Get a business license, permit and business number
Licenses and permits are legal requirements you need to operate your contracting business. Without them you could be subject to fines or orders from authorities for you to stop operations. You can get your licenses and permits from your municipality or town office. You need a business number for taxation requirements. Find out how to get a business number here.
Know your taxation requirements
For sole proprietorship, business income is reported on your personal income tax returns. The profits of the business flow through to the individual and are taxed that way, so you need to tuck money away throughout the year to cover your tax burden.
Since a corporation is a distinct legal entity, it must pay tax on its income. For a corporation, you file a separate income tax return (you still need to file a personal one). The Canadian Revenue Authority (CRA) requires independent contractors to keep track of all the income received.
Here is a handy checklist from CRA for starting a small business.
Insurance is important for any contracting business, you don’t want to lose assets or revenue because of a mistake or an accident. It is mandatory for Energy Advisors to carry minimum levels of Errors and Omissions liability insurance along with Commercial General Liability insurance.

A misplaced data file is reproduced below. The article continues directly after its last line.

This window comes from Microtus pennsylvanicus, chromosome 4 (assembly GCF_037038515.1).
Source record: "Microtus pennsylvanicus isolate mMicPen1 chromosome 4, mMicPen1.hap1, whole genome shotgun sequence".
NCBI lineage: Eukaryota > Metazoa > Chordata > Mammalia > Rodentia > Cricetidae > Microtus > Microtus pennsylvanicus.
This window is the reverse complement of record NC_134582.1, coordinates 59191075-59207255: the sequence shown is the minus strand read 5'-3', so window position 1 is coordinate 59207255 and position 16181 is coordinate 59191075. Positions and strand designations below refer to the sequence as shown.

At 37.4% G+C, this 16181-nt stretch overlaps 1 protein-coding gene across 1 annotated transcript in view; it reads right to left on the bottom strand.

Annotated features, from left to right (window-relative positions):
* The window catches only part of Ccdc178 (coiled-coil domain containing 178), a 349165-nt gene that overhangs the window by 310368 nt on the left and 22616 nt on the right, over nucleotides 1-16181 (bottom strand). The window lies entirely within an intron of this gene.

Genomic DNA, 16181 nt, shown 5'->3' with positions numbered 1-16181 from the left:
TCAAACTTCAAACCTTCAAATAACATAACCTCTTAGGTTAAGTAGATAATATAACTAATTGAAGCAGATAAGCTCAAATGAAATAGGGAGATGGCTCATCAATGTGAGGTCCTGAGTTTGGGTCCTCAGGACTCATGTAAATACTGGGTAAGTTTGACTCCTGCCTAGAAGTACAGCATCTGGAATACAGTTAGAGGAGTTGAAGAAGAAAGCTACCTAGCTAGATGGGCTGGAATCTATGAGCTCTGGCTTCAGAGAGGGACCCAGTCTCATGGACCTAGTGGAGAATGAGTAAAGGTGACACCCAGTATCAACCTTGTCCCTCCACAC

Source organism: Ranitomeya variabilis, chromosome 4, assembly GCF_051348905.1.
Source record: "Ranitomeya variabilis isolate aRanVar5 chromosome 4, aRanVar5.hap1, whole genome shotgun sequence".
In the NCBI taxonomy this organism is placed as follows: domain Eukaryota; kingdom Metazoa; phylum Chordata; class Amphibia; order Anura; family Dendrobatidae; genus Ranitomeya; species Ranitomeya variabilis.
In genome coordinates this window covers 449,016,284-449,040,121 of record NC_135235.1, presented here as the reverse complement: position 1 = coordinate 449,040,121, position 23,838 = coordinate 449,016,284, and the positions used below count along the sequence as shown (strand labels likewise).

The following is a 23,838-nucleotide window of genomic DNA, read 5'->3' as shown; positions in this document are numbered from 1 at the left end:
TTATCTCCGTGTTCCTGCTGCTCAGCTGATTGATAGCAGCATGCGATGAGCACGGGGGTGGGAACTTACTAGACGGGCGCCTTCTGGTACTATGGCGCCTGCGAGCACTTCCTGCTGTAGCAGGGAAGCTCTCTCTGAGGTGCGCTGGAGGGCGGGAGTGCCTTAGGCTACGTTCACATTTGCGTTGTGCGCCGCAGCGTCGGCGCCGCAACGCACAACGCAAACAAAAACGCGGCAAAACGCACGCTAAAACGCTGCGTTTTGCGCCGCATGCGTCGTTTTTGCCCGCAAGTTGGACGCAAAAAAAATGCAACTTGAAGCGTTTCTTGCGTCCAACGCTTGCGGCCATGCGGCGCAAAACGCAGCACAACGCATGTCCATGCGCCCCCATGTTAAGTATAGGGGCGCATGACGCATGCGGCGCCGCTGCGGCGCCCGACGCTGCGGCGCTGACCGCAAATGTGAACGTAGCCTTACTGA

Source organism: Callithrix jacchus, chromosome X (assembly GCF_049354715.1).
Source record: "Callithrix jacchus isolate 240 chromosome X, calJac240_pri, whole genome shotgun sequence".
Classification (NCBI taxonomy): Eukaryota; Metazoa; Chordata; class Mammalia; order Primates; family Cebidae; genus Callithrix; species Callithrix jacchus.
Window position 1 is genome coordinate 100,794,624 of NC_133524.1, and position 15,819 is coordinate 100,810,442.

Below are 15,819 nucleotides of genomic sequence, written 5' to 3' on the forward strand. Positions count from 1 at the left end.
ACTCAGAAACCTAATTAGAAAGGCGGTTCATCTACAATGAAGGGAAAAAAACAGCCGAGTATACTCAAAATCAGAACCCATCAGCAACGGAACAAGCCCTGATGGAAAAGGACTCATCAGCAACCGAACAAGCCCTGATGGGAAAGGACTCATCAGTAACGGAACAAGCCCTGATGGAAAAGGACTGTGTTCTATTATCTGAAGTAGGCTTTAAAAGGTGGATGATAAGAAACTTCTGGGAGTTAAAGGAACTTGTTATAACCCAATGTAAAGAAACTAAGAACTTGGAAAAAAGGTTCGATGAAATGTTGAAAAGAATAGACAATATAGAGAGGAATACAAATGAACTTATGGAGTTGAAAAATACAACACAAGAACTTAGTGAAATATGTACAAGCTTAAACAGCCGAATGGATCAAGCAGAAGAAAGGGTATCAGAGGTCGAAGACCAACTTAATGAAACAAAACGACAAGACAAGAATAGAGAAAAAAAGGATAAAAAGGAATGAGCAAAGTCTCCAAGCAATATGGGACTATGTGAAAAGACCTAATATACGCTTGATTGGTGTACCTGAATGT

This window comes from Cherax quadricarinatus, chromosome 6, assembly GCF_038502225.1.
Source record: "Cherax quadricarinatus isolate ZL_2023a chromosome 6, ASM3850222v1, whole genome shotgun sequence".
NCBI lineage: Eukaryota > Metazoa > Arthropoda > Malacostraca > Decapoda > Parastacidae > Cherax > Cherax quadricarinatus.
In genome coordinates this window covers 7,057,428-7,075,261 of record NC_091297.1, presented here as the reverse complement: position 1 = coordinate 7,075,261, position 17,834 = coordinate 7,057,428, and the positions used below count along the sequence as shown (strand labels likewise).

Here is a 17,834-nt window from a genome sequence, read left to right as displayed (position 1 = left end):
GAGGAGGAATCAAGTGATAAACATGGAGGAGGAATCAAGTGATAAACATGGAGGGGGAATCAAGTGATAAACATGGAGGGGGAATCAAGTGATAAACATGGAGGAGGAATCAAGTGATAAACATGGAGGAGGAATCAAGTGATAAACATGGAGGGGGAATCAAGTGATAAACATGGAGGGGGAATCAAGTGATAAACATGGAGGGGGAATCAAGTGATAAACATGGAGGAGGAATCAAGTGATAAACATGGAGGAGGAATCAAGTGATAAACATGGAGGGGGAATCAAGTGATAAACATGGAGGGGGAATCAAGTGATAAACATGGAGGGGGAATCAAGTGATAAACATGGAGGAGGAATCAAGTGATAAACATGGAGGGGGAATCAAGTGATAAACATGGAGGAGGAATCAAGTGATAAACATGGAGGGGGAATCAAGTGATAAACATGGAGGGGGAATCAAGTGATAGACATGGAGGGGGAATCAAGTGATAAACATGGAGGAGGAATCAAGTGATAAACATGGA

Manage your business
Open a bank account for your business cash flow. Look at existing systems that make invoicing, scheduling, and filing taxes efficient. This is really important so you can keep track of money in and money out, your billable hours, invoicing and expenses like mileage, and prepare your taxes. There are several excellent programs for money management (we use Quickbooks). Time management is also important to success, so finding a tool that helps you schedule yourself is a good idea (we use Asana, there’s a free version).
Become a member of the Canadian Association of Consulting Energy Advisors (CACEA – www.cacea.ca), regardless if you are an employee or an independent contractor. Take advantage of the professional hub, connect with other EAs and keep up to date on changes and updates to the EA role across Canada. In addition, CACEA has a range of affinity partners that offer members good deals on insurance, equipment, gear, and other services that you will need.
Interested in finding out more? Contact us and our program coordinator, Carla, will give you a call.